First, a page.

Dublin Villager

Interstate 270-U.S. Route 33 interchange project

Planners: You can get there from here


It will be eight months before the first dirt flies on the construction of the redesigned Interstate 270-U.S. Route 33 interchange in Dublin, but municipal and transportation leaders are getting a head start on communicating with the thousands of residents and commuters whose lives will be impacted by two years of detours and roadwork.

Their message? You can get there from here.

"There will be a lot of differences in the way you get around," said Thom Slack, planning and engineering administrator for the Ohio Department of Transportation, District 6.

By taking advantage of the extensive communications campaigns of ODOT, the city of Dublin, and the Mid-Ohio Regional Planning Commission, everyone should be able to find smooth transitions during the two-year construction period, planners said.

"You're going to be able to get there; it's going to be OK," Slack said. "Dublin will remain open for business."

Slack, Dublin and MORPC leaders spoke May 28 at a ceremony to unveil a new 270/33 interchange logo and to preview the project and the joint communications efforts.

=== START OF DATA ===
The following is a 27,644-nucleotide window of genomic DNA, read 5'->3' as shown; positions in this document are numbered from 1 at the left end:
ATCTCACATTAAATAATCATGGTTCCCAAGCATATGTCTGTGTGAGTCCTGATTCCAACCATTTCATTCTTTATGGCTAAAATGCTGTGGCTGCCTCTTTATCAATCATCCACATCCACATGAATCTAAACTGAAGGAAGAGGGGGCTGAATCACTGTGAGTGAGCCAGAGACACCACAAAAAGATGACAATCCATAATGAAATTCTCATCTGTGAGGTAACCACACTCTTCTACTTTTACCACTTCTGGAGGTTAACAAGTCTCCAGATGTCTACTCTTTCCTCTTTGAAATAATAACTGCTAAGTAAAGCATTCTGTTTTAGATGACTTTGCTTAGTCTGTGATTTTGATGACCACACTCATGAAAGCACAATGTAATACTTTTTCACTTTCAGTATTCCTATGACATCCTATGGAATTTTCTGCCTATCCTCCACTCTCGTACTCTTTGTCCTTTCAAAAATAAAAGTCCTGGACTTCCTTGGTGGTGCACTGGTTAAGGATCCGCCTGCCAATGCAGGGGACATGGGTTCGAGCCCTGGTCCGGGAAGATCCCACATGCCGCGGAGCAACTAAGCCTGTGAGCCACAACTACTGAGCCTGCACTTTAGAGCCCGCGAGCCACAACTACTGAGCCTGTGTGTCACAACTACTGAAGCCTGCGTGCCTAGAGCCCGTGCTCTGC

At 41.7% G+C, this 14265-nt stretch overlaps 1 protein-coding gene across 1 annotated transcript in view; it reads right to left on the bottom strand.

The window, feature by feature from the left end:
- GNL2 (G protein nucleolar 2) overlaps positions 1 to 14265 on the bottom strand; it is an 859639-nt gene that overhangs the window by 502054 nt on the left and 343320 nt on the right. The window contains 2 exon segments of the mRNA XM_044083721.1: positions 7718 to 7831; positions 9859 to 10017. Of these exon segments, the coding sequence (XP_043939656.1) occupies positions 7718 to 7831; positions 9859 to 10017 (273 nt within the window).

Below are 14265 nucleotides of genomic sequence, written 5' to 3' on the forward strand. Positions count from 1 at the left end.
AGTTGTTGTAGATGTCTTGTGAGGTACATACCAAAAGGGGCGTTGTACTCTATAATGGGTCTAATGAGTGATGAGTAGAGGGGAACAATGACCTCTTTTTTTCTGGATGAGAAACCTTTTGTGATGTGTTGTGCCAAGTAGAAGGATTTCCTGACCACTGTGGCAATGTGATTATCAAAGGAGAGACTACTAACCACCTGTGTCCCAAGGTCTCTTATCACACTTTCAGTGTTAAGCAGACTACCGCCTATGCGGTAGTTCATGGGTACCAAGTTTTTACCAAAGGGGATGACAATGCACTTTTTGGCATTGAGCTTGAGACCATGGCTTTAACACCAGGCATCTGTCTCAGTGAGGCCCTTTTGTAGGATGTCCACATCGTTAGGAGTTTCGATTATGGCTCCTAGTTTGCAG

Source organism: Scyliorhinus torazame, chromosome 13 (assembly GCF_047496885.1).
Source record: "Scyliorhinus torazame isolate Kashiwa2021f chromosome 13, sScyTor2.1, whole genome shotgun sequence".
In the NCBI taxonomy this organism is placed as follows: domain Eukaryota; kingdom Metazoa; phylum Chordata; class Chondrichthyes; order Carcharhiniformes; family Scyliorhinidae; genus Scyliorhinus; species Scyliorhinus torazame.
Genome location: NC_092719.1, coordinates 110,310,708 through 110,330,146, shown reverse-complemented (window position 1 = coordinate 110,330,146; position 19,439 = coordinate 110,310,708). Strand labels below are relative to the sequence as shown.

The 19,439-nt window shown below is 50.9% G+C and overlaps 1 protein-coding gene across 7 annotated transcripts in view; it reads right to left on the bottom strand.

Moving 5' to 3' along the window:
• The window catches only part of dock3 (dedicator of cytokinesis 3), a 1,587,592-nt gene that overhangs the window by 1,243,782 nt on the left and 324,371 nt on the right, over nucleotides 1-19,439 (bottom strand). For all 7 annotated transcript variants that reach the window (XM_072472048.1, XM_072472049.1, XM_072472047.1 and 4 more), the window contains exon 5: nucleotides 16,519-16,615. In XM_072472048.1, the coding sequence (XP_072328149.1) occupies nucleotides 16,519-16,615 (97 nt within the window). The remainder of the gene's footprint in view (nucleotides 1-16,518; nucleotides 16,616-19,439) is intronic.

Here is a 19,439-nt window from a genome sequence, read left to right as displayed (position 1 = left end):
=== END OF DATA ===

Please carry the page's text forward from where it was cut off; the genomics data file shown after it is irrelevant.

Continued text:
Project updates and alternate route recommendations will be available through Dublin's website and at 27033interchange.org.

MORPC will also offer its Ride Solutions programs to employers who want to help their workers plan alternate methods of getting to work, whether it be through detours, carpooling, van pooling or taking public transportation.

To set up a meeting, contact MORPC Ride Solutions at 1-888-742-RIDE or at ridesolutions@morpc.org.

Designs are to be completed this summer and will include new ramp configurations, elimination of four major weaving and merging patterns, and additional lanes on both I-270 and U.S. 33/state Route 161.

The purpose is to improve safety and movement along the heavily traveled highways in the vicinity of the interchange, which was built in 1965. Traffic has quadrupled since then, according to ODOT figures.

"The number of crashes will go down significantly," Slack said.

The $75 million project is also meant to improve economic development in the area, and is seen as a regional project by MORPC.

During the next 20 years, the Northwest Columbus region is projected to add 40,000-plus jobs and more than $2 billion in investment, said Marsha Grigsby, Dublin city manager.

Phase II of the project, which will begin in 10 to 12 years, will eliminate the northbound I-270 to westbound U.S. 33 loop ramp and replace it with a flyover ramp. That phase has not yet been funded.